Bike: The T1 transition was less than perfect. I decided to skip the socks (a mistake), couldn't get off my wetsuit fast enough (need more vaseline next time), and forgot to put enough power drink in my gel mix. I ended up dehydrating myself on the bike, but I guess it didn't slow me down too much. I forgot to zip up my shirt, so had to slow down on the bike course to do that without crashing. The bike course started out quick down the first 3k stretch, but than we hit the hills and I groaned. It was very technical and bumpy most of the way. I was praying that my bike Hillary didn't crack under the pounding. The first 13k lap was tough enough. The next 2 laps were somewhat easier as I got used to the bumpy and windy terrain. But I felt like I was playing catchup, trying to get my time close to 1:10. I finished the bike with a fairly miserable 1:14 including the 2 transitions, about 1:11 without transitions. Again, T2 was too slow as I had a bad stomach cramp, which immobilized me for several seconds as I stretched out the swollen muscle. I did enjoy the competitive feeling of the bike. It was fun to try to catch up to Phil. He was surprisingly fast on the swim and bike, and I couldn't close the gap much on the bike. I could see my friends Jay, Mary, Sumie, but didn't spot Mika or Dave.
Run: After a feeble T2, I headed up a giant hill still feeling woozy from the stomach cramp. I had to pull over for a pee, as I hadn't been able to sweat much on the bike. Than I discovered my shoelaces were untied and pulled over again. Dammit my run time is going to suck also I thought. There was no way to figure out what speed I was going as is typical of the Izu island series races, so I had to wait to the 5k point. Actually at 3k turnaround point I sighted Phil shuffling along just a few hundred meters in front so I had somewhat of a gauge on how I was doing. On my way down the hill to the 5k point I saw Jay about 6-7 minutes behind so I knew my Jay cushion was somewhat safe, although as many know Jay does have a dangerous run. At the 5k point I saw Mika with camera on the side. I asked, "what happened??!!". She said she would tell me later.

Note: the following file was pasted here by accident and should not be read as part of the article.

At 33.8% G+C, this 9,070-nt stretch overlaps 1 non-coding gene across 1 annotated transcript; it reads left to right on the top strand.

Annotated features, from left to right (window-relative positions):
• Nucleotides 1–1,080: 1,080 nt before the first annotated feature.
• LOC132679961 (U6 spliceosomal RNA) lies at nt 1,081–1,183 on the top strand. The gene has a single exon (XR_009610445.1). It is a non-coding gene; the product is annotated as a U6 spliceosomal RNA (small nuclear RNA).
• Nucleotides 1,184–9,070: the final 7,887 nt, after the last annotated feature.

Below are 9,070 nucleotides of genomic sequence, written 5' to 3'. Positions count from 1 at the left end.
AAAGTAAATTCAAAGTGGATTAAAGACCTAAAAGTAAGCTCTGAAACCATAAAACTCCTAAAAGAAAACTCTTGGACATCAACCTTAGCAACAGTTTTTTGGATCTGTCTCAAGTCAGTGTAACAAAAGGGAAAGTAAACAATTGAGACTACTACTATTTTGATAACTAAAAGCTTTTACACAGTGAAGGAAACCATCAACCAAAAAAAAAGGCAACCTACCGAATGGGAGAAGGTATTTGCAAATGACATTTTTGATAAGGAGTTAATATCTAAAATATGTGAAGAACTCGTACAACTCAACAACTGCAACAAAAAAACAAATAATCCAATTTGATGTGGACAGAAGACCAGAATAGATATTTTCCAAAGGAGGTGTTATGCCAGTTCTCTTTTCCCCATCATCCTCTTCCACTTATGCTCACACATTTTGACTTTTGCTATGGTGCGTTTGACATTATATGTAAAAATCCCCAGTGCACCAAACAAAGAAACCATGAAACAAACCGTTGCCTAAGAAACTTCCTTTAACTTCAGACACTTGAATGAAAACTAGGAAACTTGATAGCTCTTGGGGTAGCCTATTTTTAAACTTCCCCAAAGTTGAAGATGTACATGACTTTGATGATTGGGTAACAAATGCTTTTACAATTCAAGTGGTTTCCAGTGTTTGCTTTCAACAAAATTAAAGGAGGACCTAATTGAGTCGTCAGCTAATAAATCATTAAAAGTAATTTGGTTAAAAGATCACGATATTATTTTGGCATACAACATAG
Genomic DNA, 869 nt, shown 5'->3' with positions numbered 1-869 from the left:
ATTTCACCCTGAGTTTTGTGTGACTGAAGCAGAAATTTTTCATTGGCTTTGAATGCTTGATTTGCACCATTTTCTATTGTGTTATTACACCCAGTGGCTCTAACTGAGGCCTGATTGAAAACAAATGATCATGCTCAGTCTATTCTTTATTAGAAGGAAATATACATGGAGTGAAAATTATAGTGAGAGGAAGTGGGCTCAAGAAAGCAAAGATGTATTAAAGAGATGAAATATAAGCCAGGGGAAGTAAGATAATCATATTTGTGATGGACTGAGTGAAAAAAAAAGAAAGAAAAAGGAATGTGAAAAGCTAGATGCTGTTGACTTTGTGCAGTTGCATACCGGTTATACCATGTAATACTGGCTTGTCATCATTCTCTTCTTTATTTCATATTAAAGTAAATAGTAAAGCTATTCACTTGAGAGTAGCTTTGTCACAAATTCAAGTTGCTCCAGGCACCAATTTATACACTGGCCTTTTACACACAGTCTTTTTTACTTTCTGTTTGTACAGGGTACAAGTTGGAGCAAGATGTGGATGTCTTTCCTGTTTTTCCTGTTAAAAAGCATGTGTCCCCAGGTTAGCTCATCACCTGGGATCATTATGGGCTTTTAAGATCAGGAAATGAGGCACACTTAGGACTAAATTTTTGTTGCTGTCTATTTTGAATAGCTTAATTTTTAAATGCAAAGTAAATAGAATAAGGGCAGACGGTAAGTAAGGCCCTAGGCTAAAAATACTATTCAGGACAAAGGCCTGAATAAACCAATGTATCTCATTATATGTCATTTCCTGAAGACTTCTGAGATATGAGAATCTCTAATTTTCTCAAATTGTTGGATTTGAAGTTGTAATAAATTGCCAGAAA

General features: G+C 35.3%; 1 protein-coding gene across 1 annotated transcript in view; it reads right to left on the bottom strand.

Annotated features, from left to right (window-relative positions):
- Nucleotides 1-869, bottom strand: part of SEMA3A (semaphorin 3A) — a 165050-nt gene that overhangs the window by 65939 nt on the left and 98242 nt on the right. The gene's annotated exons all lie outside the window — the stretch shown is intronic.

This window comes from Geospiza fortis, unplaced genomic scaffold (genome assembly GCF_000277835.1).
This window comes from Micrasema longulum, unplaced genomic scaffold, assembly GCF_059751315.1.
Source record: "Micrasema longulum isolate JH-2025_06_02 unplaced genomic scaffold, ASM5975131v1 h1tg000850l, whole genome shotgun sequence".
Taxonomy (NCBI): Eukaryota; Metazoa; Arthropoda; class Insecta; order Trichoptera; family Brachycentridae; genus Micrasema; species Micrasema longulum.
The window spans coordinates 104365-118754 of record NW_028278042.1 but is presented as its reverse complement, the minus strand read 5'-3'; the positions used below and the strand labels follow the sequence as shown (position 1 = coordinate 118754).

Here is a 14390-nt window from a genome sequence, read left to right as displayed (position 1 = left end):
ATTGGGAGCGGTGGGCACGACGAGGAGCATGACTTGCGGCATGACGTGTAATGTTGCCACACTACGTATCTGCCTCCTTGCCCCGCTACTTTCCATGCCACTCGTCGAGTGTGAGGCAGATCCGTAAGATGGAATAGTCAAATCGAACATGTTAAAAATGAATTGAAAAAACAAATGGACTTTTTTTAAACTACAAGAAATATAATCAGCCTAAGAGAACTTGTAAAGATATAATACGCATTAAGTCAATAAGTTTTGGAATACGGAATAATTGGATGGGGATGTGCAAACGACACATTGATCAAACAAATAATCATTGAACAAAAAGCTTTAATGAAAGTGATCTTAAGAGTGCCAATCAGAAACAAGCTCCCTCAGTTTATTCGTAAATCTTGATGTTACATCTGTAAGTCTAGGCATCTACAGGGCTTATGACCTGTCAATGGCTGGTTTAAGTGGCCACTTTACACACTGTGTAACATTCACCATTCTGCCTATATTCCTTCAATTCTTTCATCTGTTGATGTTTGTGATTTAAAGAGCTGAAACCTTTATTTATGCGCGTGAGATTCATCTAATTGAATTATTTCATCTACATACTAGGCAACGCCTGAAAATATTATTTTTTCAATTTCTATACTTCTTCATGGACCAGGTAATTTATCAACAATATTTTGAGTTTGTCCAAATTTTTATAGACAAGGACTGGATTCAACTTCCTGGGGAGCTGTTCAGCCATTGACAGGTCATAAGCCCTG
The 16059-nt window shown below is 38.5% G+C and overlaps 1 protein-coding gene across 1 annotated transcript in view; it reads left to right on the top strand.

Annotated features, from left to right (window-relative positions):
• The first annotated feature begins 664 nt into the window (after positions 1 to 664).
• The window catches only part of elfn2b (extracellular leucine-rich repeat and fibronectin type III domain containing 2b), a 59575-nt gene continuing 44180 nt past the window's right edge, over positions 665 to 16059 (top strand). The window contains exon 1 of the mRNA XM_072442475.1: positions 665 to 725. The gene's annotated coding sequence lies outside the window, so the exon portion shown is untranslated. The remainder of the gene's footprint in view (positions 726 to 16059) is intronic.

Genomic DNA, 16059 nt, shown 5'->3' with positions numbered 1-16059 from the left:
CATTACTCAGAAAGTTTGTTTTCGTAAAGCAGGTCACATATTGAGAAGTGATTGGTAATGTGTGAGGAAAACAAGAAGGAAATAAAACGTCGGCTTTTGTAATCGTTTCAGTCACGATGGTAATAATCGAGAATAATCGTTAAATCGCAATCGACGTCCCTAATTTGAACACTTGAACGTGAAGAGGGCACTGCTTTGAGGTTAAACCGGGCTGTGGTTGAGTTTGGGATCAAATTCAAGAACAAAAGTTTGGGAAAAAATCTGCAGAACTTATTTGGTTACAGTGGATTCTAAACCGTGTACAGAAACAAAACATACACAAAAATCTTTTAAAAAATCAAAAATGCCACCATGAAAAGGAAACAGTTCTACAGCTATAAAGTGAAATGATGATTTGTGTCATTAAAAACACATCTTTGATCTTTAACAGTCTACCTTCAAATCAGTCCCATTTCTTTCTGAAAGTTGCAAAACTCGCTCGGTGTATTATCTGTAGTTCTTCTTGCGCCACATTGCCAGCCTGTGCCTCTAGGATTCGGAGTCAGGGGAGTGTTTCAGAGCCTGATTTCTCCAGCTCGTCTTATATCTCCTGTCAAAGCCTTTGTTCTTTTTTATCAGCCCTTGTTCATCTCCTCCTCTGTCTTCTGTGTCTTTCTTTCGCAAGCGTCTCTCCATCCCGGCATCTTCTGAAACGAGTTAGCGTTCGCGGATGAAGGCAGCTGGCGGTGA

I started to feel better after going thru the big hill at about 6k, waved to the elderly people in wheel chairs and accelerated for the last 4k. I got thru the first 5k in 23 minutes and did the second 5k in 22 minutes. I guess I lost about a minute on the first 5k with the pee and shoelace breaks, so splits were about even.
The best news was that I achieved a new PB, albeit a mere 30 seconds, in a pretty tough course. I hope to shave several minutes off the PB next month in Oshima and/or Murakami as I am running pretty well and swimming fairly well. I need to put more bike rides together in the next few weeks though. You can see by my bike ranking of 35 versus run rank of 32 despite a 1 minute break that I have some bike work to do. A few transition drills wouldn't hurt either. In retrospect, the Fuji Susono half marathon last week probably hurt me a little on the run and bike, as 6 days was not enough recovery time. Fuji was hotter and hillier than I had imagined, but that is a sho ga nai.
Thank you Mika for helping Phil with the organization and taking all the groovy photos. The big zannen for Mika was a breathing problem on the swim, which forced her to pull out. It is disappointing to not be able to test yourself on the course, but I hope that it will be a blessing in disguise for Mika. Hopefully she will be more motivated to train on the swim for her ironman debut in Canada this August. Gambatte Mika!
A final word on Keren, our tri guru. Keren, you were sorely missed in Nijima and we all wish you well in Australia. We hope for a speedy recovery and look forward to seeing you toe the line in one of September's triathlons.

Sunday, May 10, 2009

Fuji Susosososonononono 1/2 marathon taikai

A hot and hilly scenic detox pressure cooker. That is how I would describe Fuji Susono 1/2 marathon in 10 words or less. I know this has been well said, but those first 5k were tougher than nails.